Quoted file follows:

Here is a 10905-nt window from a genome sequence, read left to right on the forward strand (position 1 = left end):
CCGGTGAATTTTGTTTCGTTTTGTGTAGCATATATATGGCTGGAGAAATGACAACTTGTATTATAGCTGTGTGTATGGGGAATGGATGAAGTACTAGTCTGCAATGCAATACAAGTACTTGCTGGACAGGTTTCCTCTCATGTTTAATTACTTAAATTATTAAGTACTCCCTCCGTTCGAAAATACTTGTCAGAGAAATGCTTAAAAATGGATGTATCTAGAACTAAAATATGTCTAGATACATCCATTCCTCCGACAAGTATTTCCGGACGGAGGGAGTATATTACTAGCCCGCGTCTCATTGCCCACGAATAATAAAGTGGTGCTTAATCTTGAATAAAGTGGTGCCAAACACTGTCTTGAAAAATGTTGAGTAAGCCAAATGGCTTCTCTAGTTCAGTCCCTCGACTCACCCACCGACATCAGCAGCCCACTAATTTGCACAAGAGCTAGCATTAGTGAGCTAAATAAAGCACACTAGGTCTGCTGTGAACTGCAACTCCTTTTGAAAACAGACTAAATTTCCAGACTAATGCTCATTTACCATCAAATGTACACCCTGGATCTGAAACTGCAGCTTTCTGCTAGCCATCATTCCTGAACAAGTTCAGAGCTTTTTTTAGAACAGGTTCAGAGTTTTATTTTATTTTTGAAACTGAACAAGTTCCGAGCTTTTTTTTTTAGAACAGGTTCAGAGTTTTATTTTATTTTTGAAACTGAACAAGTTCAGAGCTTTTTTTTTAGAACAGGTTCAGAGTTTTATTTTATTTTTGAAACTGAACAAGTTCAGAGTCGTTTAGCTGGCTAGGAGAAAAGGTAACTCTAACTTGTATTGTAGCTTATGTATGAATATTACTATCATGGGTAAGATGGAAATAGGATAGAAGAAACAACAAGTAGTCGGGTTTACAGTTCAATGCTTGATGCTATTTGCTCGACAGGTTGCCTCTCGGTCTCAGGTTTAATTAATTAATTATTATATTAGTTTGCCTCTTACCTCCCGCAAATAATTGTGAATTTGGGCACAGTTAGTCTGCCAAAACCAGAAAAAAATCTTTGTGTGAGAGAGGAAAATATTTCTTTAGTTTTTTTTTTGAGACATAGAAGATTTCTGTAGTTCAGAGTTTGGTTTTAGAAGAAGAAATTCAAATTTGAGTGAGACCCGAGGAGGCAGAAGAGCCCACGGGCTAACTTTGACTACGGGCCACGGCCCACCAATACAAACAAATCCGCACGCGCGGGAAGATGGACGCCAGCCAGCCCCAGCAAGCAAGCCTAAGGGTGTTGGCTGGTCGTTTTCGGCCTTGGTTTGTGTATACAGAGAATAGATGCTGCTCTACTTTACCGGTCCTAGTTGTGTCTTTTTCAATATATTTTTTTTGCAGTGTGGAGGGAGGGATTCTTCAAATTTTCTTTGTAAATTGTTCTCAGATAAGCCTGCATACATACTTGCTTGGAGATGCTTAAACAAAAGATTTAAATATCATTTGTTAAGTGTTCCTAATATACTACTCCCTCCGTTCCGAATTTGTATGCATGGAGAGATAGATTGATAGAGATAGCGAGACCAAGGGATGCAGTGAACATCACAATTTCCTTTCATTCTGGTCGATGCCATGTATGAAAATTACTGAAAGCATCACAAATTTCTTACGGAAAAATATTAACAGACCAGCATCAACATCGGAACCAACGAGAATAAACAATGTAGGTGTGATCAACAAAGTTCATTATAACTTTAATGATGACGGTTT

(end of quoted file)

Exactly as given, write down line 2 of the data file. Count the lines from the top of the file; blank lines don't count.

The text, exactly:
CCGGTGAATTTTGTTTCGTTTTGTGTAGCATATATATGGCTGGAGAAATGACAACTTGTATTATAGCTGTGTGTATGGGGAATGGATGAAGTACTAGTCTGCAATGCAATACAAGTACTTGCTGGACAGGTTTCCTCTCATGTTTAATTACTTAAATTATTAAGTACTCCCTCCGTTCGAAAATACTTGTCAGAGAAATGCTTAAAAATGGATGTATCTAGAACTAAAATATGTCTAGATACATCCATTCCTCCGACAAGTATTTCCGGACGGAGGGAGTATATTACTAGCCCGCGTCTCATTGCCCACGAATAATAAAGTGGTGCTTAATCTTGAATAAAGTGGTGCCAAACACTGTCTTGAAAAATGTTGAGTAAGCCAAATGGCTTCTCTAGTTCAGTCCCTCGACTCACCCACCGACATCAGCAGCCCACTAATTTGCACAAGAGCTAGCATTAGTGAGCTAAATAAAGCACACTAGGTCTGCTGTGAACTGCAACTCCTTTTGAAAACAGACTAAATTTCCAGACTAATGCTCATTTACCATCAAATGTACACCCTGGATCTGAAACTGCAGCTTTCTGCTAGCCATCATTCCTGAACAAGTTCAGAGCTTTTTTTAGAACAGGTTCAGAGTTTTATTTTATTTTTGAAACTGAACAAGTTCCGAGCTTTTTTTTTTAGAACAGGTTCAGAGTTTTATTTTATTTTTGAAACTGAACAAGTTCAGAGCTTTTTTTTTAGAACAGGTTCAGAGTTTTATTTTATTTTTGAAACTGAACAAGTTCAGAGTCGTTTAGCTGGCTAGGAGAAAAGGTAACTCTAACTTGTATTGTAGCTTATGTATGAATATTACTATCATGGGTAAGATGGAAATAGGATAGAAGAAACAACAAGTAGTCGGGTTTACAGTTCAATGCTTGATGCTATTTGCTCGACAGGTTGCCTCTCGGTCTCAGGTTTAATTAATTAATTATTATATTAGTTTGCCTCTTACCTCCCGCAAATAATTGTGAATTTGGGCACAGTTAGTCTGCCAAAACCAGAAAAAAATCTTTGTGTGAGAGAGGAAAATATTTCTTTAGTTTTTTTTTTGAGACATAGAAGATTTCTGTAGTTCAGAGTTTGGTTTTAGAAGAAGAAATTCAAATTTGAGTGAGACCCGAGGAGGCAGAAGAGCCCACGGGCTAACTTTGACTACGGGCCACGGCCCACCAATACAAACAAATCCGCACGCGCGGGAAGATGGACGCCAGCCAGCCCCAGCAAGCAAGCCTAAGGGTGTTGGCTGGTCGTTTTCGGCCTTGGTTTGTGTATACAGAGAATAGATGCTGCTCTACTTTACCGGTCCTAGTTGTGTCTTTTTCAATATATTTTTTTTGCAGTGTGGAGGGAGGGATTCTTCAAATTTTCTTTGTAAATTGTTCTCAGATAAGCCTGCATACATACTTGCTTGGAGATGCTTAAACAAAAGATTTAAATATCATTTGTTAAGTGTTCCTAATATACTACTCCCTCCGTTCCGAATTTGTATGCATGGAGAGATAGATTGATAGAGATAGCGAGACCAAGGGATGCAGTGAACATCACAATTTCCTTTCATTCTGGTCGATGCCATGTATGAAAATTACTGAAAGCATCACAAATTTCTTACGGAAAAATATTAACAGACCAGCATCAACATCGGAACCAACGAGAATAAACAATGTAGGTGTGATCAACAAAGTTCATTATAACTTTAATGATGACGGTTT